• Canteloupe seeds should be planted about 1/2” deep after the last frost.  Canteloupe do not transplant well so they are ideal for direct sowing.
  • Carrot seeds can be planted a week or two before the last frost.  Seeds should be planted about 1/4” deep.
  • Chard Soaking the seeds in water for 1-24 hours will almost guarantee quick germination of every seed.  Plant the seeds about 1/2” deep a week or two before the last frost.
  • Chervil seeds can be planted three or four weeks before the last frost, plant again in late summer.  Plant the seeds about 1/8” deep, they will sprout in 2-3 weeks.
  • Cilantro (Coriander) seeds can be sown a week or two before the last frost date.  Plant the seeds 1/8” deep, they will sprout in 2-3 weeks.  This is a cool season plant that will deteriorate in the heat of summer, so plan to sow again in late summer for a fall crop.
  • Corn seeds should be planted a week after the last frost when the soil is very warm.  Plant corn seeds 1” deep and 10-12” apart.  Find an early to mature variety in cold climates as corn typically needs a long growing season.  You will need at least 12 plants in a block of short rows for proper pollination.
  • Cucumber seeds should be planted 1/2” deep after the last frost.  Soaking the seeds in water for 24 hours will almost guarantee quick germination of every seed.  Cucumbers do not transplant well so they are ideal for direct sowing.
  • Dill can be planted four or five weeks before the last frost.  Plant the seeds 1/4-1/2” deep.
  • Lettuce seeds can be sown a week or two before the last frost date and will sprout in 1-2 weeks.  Plant the seeds 1/4” deep.  Lettuce will be ready for harvest quickly so plant small batches every 2-3 weeks.  This cool season crop will not do well in the heat of summer.  Head lettuce are the most difficult to grow, choose loose leaf, romaine or butterhead bibbs.
  • Onion seeds should be planted 1/4” deep after the last frost, they should germinate in about a week.  Onions have a long growing season, so in cold regions with short summers find a variety that matures quickly.
  • Peas can be sown about two weeks before the last frost date.  Plant the seeds 1” deep and 2” apart.
  • Radish seeds sprout in a few to several days and are ready to eat in 3-5 weeks.  Then plant another round of seeds or plant another row every couple of weeks for continuous harvest.  This cool season crop will not do well in the heat of summer so plant your first crop about 2 weeks before the last frost date.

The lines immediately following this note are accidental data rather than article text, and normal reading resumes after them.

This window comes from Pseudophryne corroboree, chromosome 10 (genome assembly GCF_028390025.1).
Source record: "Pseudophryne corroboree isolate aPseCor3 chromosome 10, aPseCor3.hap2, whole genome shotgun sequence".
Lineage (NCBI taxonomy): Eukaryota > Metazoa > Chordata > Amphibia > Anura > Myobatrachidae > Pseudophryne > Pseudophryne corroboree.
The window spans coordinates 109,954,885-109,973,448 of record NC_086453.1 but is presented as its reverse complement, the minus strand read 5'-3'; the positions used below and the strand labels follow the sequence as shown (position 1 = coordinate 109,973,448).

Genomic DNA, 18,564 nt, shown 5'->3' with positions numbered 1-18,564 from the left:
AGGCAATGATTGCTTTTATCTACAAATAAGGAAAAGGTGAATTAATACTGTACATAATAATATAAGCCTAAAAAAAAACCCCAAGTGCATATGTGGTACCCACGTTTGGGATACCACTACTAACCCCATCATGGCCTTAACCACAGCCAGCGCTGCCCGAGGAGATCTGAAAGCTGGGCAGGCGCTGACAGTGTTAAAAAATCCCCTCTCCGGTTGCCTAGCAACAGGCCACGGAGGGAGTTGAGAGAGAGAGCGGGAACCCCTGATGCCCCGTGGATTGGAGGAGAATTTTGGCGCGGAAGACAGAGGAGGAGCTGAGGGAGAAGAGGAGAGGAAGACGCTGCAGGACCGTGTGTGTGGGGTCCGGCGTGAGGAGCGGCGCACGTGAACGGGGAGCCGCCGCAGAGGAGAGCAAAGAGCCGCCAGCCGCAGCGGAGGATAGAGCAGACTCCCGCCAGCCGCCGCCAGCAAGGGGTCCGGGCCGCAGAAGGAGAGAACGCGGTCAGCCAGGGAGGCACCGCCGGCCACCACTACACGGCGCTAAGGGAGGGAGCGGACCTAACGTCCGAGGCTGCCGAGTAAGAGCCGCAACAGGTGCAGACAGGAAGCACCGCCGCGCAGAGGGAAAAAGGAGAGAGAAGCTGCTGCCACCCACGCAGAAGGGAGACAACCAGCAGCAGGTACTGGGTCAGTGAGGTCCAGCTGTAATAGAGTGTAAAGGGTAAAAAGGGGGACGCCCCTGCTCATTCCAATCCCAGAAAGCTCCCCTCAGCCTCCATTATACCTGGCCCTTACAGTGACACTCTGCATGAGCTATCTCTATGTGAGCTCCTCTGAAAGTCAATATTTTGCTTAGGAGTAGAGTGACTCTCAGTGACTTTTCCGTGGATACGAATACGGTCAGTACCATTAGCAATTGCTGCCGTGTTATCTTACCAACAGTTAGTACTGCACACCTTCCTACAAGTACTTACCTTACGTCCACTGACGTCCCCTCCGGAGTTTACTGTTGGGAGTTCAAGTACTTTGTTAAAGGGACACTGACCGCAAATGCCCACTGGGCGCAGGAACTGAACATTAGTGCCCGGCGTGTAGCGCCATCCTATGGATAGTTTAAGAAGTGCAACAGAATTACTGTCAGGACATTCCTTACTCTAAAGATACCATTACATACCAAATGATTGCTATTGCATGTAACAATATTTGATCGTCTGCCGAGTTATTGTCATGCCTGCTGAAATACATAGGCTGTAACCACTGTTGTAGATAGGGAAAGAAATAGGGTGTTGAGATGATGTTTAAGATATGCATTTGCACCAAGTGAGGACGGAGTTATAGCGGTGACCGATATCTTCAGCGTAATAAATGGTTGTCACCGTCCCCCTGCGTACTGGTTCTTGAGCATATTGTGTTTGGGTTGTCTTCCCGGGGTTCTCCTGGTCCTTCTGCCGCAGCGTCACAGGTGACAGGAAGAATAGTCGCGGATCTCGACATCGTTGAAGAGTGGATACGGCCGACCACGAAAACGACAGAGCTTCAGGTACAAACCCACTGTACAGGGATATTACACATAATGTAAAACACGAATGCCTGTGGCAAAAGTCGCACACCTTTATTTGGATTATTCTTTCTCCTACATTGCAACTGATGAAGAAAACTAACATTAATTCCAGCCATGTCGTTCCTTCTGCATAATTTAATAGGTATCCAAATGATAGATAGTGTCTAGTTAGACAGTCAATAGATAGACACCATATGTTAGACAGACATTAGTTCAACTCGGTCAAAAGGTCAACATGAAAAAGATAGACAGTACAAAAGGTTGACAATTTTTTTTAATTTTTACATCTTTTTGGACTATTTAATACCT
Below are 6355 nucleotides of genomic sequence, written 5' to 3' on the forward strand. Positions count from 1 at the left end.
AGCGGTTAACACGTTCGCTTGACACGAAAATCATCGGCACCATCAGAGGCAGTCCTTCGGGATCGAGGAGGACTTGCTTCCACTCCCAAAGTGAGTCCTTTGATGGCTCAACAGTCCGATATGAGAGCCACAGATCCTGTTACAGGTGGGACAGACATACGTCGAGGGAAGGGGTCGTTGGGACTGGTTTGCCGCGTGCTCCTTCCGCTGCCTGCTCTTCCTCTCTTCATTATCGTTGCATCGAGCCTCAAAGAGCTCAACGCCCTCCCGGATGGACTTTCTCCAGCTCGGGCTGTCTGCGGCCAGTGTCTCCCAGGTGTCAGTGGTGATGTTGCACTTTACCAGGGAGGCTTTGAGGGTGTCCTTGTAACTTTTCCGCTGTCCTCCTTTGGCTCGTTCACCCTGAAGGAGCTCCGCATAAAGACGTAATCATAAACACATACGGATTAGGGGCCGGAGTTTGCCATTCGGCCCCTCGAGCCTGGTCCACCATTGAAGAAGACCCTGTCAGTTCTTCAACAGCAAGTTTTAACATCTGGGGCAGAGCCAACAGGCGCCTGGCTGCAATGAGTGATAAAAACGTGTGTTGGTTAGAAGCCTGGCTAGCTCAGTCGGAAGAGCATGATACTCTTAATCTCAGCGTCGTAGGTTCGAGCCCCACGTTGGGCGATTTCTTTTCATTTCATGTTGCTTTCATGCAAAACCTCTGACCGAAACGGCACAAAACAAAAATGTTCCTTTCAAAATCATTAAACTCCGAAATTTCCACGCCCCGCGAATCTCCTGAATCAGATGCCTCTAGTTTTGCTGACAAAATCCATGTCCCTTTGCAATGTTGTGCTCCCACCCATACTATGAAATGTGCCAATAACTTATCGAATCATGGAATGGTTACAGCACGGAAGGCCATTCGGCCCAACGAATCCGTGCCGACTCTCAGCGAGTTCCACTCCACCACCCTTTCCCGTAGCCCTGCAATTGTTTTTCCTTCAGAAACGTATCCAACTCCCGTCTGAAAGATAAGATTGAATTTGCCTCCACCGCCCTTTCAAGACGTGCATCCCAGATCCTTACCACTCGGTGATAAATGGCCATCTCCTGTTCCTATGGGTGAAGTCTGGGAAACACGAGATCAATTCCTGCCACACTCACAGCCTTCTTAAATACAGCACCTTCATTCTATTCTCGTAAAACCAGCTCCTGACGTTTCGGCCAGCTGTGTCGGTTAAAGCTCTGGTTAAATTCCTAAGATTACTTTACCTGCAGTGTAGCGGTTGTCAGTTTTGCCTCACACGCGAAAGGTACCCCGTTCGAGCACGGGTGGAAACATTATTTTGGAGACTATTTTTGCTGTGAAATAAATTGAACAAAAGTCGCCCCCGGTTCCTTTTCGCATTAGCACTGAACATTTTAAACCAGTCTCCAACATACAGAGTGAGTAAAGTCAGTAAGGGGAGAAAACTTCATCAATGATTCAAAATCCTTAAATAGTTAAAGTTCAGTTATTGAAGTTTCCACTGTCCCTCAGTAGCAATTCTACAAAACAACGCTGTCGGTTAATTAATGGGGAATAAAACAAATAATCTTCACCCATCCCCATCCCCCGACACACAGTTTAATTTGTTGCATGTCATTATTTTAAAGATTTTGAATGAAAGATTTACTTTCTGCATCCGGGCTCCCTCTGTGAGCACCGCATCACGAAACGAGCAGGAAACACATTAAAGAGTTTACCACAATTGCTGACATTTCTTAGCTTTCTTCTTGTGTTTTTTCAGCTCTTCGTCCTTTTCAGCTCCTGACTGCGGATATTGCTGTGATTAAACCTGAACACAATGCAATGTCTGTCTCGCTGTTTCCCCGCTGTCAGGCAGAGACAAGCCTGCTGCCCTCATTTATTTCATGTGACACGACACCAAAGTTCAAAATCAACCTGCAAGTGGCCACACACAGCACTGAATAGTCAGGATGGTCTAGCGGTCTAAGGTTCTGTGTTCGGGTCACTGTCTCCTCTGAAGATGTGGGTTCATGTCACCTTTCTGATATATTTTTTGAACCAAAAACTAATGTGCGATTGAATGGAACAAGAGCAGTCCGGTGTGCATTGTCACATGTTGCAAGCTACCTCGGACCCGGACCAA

• Squash seeds should be planted 1/2” deep after the last frost.  Squash do not transplant well so they are ideal for direct sowing.
  • Turnip seeds can be planted 3 weeks before the last frost.  Plant the seeds 1/4” deep, they should sprout in 1-2 weeks.
  • Watermelon seeds should be planted 1” deep after the last frost.  Watermelon do not transplant well so they are ideal for direct sowing.  Watermelon has a long growing season so in the north with short summers, select a variety with a short maturity.
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Space your seeds out according to package directions as best you can.  It is difficult to control placement with small seeds and you may drop too many seeds.  Over planting is better than under planting, you can thin the seedlings if you have too many.  When thinning, try to pull out seedlings that appear the weakest, leaving the strong seedlings plenty of room.

Cool season plants can usually be sown in late April in the North zones 4 and 5, sooner in warmer regions.  Just know your average last frost date and plant 2-3 weeks before that date.  Warm Season plants can usually be sown in late May or early June in northern zones 4 and 5, but planting dates can vary by plant type.  Generally warm season plants can be seeded as soon as the last frost date has passed.

Seeds that need cold stratification to break dormancy should be planted in the fall.  Plant them right around the average first frost date.  Mulch over the seeds to prevent heavy rains or freeze thaw cycles from displacing them.  Be sure and mark your plantings so you remember where they are in spring.  It would be a shame to mistake them for weeds and pull them up (yes, I have done just that!).  There are other ways of preparing the seeds, but I prefer to just go with Mother Nature, it is the easiest anyway.

Don’t be afraid to grow plants from seed just because they are not listed as “easy to grow from seed”.  All plants will grow from seed, some are just a bit more finicky about the conditions for germination.  Do a little research and give it a try!

Sharon Dwyer